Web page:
Design rule checking
In electronics engineering, a design rule is a geometric constraint imposed on circuit board, semiconductor device, and integrated circuit (IC) designers to ensure their designs function properly, reliably, and can be produced with acceptable yield. Design rules for production are developed by process engineers based on the capability of their processes to realize design intent. Electronic design automation is used extensively to ensure that designers do not violate design rules; a process called design rule checking (DRC). DRC is a major step during physical verification signoff on the design, which also involves LVS (layout versus schematic) checks, XOR checks, ERC (electrical rule check), and antenna checks. The importance of design rules and DRC is greatest for ICs, which have micro- or nano-scale geometries; for advanced processes, some fabs also insist upon the use of more restricted rules to improve yield.
Design rules are a series of parameters provided by semiconductor manufacturers that enable the designer to verify the correctness of a mask set. Design rules are specific to a particular semiconductor manufacturing process. A design rule set specifies certain geometric and connectivity restrictions to ensure sufficient margins to account for variability in semiconductor manufacturing processes, so as to ensure that most of the parts work correctly.
The most basic design rules are shown in the diagram on the right. The first are single layer rules. A width rule specifies the minimum width of any shape in the design. A spacing rule specifies the minimum distance between two adjacent objects. These rules will exist for each layer of semiconductor manufacturing process, with the lowest layers having the smallest rules (typically 100 nm as of 2007) and the highest metal layers having larger rules (perhaps 400 nm as of 2007).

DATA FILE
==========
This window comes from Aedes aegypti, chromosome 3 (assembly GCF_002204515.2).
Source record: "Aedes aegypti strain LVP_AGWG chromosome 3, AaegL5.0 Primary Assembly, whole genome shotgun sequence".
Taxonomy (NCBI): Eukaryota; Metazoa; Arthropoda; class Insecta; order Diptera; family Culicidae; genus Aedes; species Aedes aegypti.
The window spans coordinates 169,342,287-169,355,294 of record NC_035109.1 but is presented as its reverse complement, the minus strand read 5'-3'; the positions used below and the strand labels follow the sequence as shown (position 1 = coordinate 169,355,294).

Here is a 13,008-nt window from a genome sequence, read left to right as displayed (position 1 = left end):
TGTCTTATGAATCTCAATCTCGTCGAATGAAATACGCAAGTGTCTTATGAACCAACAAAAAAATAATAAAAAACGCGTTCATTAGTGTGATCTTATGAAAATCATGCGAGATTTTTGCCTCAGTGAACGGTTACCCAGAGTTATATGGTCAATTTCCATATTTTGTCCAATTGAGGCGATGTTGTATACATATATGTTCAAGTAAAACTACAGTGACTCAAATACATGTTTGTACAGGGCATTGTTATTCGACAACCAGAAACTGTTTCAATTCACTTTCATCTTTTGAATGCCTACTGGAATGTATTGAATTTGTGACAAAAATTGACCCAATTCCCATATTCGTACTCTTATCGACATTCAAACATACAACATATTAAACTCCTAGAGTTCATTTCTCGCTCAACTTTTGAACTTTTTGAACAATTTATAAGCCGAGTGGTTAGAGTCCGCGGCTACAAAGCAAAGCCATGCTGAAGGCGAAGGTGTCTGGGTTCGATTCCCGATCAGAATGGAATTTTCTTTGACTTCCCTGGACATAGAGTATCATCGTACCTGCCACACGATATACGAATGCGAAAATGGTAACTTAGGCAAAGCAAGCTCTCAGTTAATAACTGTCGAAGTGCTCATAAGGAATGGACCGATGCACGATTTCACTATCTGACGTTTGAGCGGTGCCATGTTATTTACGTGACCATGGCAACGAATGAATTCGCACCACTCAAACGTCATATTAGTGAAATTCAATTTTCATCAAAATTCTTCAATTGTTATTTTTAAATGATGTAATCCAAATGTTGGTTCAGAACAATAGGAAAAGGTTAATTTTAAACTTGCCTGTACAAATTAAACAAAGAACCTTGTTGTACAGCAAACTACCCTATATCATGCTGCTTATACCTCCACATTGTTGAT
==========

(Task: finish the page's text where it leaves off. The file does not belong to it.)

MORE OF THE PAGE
A two layer rule specifies a relationship that must exist between two layers. For example, an enclosure rule might specify that an object of one type, such as a contact or via, must be covered, with some additional margin, by a metal layer. A typical value as of 2007 might be about 10 nm.
There are many other rule types not illustrated here. A minimum area rule is just what the name implies. Antenna rules are complex rules that check ratios of areas of every layer of a net for configurations that can result in problems when intermediate layers are etched. Many other such rules exist and are explained in detail in the documentation provided by the semiconductor manufacturer.
Academic design rules are often specified in terms of a scalable parameter, λ, so that all geometric tolerances in a design may be defined as integer multiples of λ. This simplifies the migration of existing chip layouts to newer processes. Industrial rules are more highly optimized, and only approximate uniform scaling. Design rule sets have become increasingly more complex with each subsequent generation of semiconductor process.